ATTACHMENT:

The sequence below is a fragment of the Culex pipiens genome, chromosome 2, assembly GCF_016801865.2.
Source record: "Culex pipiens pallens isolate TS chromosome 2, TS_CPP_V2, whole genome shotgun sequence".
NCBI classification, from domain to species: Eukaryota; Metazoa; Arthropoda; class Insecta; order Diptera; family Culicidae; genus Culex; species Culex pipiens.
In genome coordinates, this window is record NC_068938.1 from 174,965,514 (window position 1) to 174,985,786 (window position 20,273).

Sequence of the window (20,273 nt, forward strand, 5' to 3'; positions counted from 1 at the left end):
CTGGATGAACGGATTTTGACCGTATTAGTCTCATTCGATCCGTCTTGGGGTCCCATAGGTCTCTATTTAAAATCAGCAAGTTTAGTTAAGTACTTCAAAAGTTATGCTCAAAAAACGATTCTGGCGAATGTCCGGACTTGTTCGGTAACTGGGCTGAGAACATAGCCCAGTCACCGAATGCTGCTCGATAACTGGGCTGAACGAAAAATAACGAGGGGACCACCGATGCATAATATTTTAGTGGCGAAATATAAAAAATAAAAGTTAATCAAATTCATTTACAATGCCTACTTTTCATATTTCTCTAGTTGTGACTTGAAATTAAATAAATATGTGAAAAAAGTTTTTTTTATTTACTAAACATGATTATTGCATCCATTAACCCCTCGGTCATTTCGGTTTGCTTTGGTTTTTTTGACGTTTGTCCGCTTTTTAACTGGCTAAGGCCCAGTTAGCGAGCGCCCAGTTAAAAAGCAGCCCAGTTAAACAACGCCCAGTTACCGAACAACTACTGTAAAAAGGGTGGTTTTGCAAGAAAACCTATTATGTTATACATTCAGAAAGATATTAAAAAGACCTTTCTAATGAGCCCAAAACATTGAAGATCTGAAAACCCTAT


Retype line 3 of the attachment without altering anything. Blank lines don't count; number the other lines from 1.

NCBI classification, from domain to species: Eukaryota; Metazoa; Arthropoda; class Insecta; order Diptera; family Culicidae; genus Culex; species Culex pipiens.